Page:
While only a minority of Asian-Americans have embraced a common identity, according to Wong, the rates are higher among younger generations and those born in the US. There are plenty of peculiarities. Even though many Indian-Americans have adopted Asian-American identity, many of those whose origins are in east Asia do not accept them as such.
Those sorts of divisions help to explain why Asian-Americans have struggled to harness political power. Another problem is that many are also concentrated in non-swing states, such as Hawaii, New York and California, diluting their appeal to political parties.
Asian-Americans tend to receive the fewest flyers, door knocks and other forms of political outreach. In New York City, where Asians are 14 per cent of the population, Governor Andrew Cuomo has never attended an official event in Chinatown.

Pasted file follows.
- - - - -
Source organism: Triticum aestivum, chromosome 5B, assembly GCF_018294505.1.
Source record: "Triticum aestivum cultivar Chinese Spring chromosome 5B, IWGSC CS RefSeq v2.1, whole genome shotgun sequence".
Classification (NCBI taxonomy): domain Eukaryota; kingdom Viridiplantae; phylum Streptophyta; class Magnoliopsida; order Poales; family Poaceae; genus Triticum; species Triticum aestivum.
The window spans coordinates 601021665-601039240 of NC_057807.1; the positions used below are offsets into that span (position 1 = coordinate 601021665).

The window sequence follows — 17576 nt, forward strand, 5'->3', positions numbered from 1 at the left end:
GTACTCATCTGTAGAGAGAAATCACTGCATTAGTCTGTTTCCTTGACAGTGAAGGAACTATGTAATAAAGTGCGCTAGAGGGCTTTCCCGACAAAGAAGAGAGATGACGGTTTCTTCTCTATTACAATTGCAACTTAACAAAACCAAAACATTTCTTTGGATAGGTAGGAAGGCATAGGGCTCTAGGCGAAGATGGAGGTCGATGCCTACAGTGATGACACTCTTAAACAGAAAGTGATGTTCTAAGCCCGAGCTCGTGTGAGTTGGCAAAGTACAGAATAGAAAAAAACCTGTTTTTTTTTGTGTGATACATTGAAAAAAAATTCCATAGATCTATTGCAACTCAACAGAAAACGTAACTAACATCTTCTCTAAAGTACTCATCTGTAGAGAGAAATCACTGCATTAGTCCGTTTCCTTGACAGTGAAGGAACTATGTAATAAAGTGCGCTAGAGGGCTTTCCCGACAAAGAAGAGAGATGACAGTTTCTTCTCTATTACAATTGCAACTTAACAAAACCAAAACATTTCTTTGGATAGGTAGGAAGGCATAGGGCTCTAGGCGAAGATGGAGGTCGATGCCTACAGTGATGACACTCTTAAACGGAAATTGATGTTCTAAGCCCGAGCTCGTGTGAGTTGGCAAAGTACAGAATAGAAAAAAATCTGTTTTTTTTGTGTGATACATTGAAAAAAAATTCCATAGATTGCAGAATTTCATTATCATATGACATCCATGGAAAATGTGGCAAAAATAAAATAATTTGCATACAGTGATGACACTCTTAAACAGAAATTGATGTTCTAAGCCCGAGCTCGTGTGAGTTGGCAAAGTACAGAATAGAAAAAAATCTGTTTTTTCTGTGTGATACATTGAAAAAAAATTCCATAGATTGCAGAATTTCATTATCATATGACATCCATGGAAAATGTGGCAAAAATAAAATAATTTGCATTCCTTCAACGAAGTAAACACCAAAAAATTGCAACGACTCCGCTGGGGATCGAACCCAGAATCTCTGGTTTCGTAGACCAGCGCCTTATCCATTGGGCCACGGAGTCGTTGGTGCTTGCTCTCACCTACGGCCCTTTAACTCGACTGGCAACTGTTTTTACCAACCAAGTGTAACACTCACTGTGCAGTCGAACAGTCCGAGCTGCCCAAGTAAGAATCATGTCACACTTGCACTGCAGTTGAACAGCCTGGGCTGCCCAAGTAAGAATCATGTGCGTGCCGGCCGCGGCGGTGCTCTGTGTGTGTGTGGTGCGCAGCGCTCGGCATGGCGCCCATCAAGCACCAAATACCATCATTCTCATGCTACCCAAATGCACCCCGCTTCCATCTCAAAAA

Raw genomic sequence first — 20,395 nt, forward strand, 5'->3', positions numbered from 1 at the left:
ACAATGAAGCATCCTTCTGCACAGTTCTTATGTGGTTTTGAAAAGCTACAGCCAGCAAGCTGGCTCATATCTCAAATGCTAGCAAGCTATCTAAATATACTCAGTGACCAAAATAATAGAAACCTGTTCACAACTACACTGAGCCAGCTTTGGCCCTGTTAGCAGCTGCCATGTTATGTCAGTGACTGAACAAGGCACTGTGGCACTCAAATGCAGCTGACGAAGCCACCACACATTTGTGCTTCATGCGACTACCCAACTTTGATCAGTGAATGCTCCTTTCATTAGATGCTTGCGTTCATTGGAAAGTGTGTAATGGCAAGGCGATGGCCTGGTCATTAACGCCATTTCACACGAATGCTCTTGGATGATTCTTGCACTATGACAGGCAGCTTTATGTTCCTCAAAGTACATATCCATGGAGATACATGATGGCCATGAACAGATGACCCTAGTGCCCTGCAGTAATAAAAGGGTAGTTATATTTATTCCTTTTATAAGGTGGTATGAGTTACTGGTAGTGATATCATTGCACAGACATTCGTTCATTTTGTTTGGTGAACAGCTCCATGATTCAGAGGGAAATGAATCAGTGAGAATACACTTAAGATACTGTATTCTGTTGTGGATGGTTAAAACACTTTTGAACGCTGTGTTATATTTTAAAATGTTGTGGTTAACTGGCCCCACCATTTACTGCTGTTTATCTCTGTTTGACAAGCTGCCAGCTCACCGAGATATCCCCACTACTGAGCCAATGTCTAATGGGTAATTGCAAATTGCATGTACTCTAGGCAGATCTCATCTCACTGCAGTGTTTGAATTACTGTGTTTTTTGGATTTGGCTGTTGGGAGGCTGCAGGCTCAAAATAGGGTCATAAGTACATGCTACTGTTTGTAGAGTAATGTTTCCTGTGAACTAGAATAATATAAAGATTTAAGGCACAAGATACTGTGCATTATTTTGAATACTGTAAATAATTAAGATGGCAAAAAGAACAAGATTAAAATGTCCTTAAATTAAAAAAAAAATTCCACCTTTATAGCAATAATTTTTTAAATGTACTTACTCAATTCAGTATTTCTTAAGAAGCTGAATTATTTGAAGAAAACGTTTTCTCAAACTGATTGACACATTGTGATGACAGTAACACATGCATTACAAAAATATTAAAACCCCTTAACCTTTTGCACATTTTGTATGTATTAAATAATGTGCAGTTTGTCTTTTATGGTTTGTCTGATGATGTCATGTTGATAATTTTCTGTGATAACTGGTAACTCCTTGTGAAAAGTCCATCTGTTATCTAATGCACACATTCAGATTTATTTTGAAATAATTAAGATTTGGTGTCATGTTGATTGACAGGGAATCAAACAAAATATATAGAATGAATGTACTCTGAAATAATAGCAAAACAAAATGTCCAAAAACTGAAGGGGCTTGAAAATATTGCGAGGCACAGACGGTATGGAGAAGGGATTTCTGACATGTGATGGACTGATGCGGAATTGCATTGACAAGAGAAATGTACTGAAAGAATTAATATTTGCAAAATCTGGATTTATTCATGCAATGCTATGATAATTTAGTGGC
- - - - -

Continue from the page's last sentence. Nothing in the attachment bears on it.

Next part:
“Because of the way we’re situated in the political landscape, because we are a smaller group — a group that is predominantly immigrant, a group that is not all English dominant — it’s very hard to mobilise Asian-Americans,” Wong said. “And parties, at least until the very recent past, have not devoted a lot of resources to mobilising Asian-Americans.”
That might be changing. Asian-American turnout jumped from 49 per cent in the 2016 presidential election to a record 60 per cent last year, according to AAPI Data. (Indian Americans led the way, at 71 per cent, while Filipino voters trailed at 54 per cent).